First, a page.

America’s First Ace

Gervais Raoul Victor Lufbery, the third son of a New York chemist father and a Parisian mother was born on March 14th 1885, in Clermont-Ferrand, France. Raoul’s mother past away before he reached the age of one. His father soon remarried and then moved back to America, leaving Raoul and his two brothers to live with their French relatives. Lufbery would run away from home at the age of seventeen, leaving his job at a chocolate factory and starting a lifetime of adventure for the young man.

Gervais Raoul Lufbery
Gervais Raoul Lufbery (1885-1918)

Working various jobs, he traveled through Germany, the Balkans and Turkey, visiting North Africa by way of Egypt, Tunisia and Algeria. In 1906, Raoul and his brother Charles traveled to Wallingford, Connecticut, to visit their father only to learn that he had just left for France. Lufbery would work at a silver factory for two years in Wallingford but he would never meet his father.

On the road again, Lufbery would see Cuba, work as a baker in New Orleans and a hotel waiter in San Francisco. He then joined the U.S. Army, gaining his naturalized American citizenship and serving active duty in the Philippines. He was a natural marksman and won prizes as the best in his regiment. After his discharge he went on to travel to Japan, China and India. In Cochin-china he saw his first aeroplane and in Calcutta he made friends with a French exhibition flyer named Pourpe and signed on as his mechanic.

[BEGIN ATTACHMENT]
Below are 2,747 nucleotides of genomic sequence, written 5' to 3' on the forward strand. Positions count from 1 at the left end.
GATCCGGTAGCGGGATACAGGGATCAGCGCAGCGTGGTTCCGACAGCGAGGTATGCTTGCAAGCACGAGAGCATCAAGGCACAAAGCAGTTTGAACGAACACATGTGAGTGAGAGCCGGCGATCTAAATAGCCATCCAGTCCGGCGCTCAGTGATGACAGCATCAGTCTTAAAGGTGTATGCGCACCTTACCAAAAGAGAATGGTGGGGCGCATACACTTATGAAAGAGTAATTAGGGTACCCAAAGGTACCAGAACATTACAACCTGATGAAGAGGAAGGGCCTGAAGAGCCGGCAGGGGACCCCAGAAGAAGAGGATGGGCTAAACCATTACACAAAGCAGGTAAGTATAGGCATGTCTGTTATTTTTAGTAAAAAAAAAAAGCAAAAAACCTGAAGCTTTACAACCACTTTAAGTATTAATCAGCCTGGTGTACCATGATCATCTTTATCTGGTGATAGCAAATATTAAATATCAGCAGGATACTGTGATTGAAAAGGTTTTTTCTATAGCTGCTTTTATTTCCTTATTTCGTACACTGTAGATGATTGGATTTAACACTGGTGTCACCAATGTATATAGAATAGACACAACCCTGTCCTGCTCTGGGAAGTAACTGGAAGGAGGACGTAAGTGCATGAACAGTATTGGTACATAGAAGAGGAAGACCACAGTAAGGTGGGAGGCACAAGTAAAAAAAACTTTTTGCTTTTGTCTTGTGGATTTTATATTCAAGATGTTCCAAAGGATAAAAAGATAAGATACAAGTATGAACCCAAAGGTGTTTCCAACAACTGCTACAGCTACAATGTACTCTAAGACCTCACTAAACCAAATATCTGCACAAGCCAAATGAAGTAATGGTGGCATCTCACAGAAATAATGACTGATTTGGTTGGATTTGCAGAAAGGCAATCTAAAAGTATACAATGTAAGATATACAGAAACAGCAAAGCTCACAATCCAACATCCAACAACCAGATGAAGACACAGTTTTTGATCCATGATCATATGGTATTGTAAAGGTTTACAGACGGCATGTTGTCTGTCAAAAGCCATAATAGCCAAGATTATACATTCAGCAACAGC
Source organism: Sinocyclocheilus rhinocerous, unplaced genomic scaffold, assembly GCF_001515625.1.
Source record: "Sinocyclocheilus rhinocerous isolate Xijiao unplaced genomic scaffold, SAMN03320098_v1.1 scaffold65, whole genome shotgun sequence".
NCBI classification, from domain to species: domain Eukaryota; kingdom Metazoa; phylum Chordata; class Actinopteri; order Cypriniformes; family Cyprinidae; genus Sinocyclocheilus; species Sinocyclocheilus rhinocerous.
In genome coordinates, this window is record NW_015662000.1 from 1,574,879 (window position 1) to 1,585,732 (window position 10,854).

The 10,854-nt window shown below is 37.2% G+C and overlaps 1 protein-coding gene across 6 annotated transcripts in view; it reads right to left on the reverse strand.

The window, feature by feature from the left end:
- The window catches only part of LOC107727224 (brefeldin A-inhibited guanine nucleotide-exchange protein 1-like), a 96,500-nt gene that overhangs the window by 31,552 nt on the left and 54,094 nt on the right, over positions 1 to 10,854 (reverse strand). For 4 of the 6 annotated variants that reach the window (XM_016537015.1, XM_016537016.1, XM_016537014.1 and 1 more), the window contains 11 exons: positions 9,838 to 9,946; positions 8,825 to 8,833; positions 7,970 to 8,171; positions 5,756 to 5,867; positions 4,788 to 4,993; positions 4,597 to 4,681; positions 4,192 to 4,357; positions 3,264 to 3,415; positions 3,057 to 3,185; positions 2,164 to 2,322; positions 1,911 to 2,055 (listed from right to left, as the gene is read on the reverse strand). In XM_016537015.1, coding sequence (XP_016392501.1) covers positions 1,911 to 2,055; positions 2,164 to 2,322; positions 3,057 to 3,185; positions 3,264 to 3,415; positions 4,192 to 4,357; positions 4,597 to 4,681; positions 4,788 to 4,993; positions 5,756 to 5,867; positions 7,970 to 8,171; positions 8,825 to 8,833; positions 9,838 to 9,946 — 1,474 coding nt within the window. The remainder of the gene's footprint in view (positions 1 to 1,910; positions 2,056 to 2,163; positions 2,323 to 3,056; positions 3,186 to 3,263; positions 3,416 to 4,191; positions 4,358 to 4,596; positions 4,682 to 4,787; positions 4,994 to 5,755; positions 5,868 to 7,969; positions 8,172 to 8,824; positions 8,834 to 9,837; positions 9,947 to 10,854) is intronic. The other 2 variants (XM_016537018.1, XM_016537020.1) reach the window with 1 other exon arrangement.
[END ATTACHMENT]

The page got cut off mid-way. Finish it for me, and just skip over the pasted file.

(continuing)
Traveling all over with Pourpe, Lufbery found himself back in France to buy a new Morane Saulnier monoplane only to have war with Germany break out. Pourpe immediately enlisted and volunteered his plane for service, and Lufbery likewise signed up with the Foreign Legion, transferring a few days later to again be a mechanic for Pourpe. Pourpe was killed shortly after and Lufbery found himself joining the air service to become a pilot, initially flying two-seater bombers.